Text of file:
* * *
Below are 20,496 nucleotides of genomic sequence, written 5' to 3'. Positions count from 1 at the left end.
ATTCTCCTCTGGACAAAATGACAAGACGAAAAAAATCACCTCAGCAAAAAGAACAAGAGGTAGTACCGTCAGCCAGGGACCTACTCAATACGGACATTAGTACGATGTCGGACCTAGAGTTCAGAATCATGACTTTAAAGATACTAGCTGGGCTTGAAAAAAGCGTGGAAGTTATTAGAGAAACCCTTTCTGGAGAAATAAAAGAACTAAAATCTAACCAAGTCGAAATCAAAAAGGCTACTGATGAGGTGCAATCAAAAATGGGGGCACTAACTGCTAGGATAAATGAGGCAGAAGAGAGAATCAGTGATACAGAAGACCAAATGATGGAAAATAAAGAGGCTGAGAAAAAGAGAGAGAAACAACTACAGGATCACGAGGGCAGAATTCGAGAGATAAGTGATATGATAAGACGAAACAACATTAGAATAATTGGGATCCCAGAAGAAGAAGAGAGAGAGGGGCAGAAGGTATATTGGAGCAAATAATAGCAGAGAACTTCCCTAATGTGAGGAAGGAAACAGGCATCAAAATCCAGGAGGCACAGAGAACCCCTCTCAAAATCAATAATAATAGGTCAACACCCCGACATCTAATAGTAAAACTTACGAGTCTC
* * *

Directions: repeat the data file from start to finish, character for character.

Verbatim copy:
Below are 20,496 nucleotides of genomic sequence, written 5' to 3'. Positions count from 1 at the left end.
ATTCTCCTCTGGACAAAATGACAAGACGAAAAAAATCACCTCAGCAAAAAGAACAAGAGGTAGTACCGTCAGCCAGGGACCTACTCAATACGGACATTAGTACGATGTCGGACCTAGAGTTCAGAATCATGACTTTAAAGATACTAGCTGGGCTTGAAAAAAGCGTGGAAGTTATTAGAGAAACCCTTTCTGGAGAAATAAAAGAACTAAAATCTAACCAAGTCGAAATCAAAAAGGCTACTGATGAGGTGCAATCAAAAATGGGGGCACTAACTGCTAGGATAAATGAGGCAGAAGAGAGAATCAGTGATACAGAAGACCAAATGATGGAAAATAAAGAGGCTGAGAAAAAGAGAGAGAAACAACTACAGGATCACGAGGGCAGAATTCGAGAGATAAGTGATATGATAAGACGAAACAACATTAGAATAATTGGGATCCCAGAAGAAGAAGAGAGAGAGGGGCAGAAGGTATATTGGAGCAAATAATAGCAGAGAACTTCCCTAATGTGAGGAAGGAAACAGGCATCAAAATCCAGGAGGCACAGAGAACCCCTCTCAAAATCAATAATAATAGGTCAACACCCCGACATCTAATAGTAAAACTTACGAGTCTC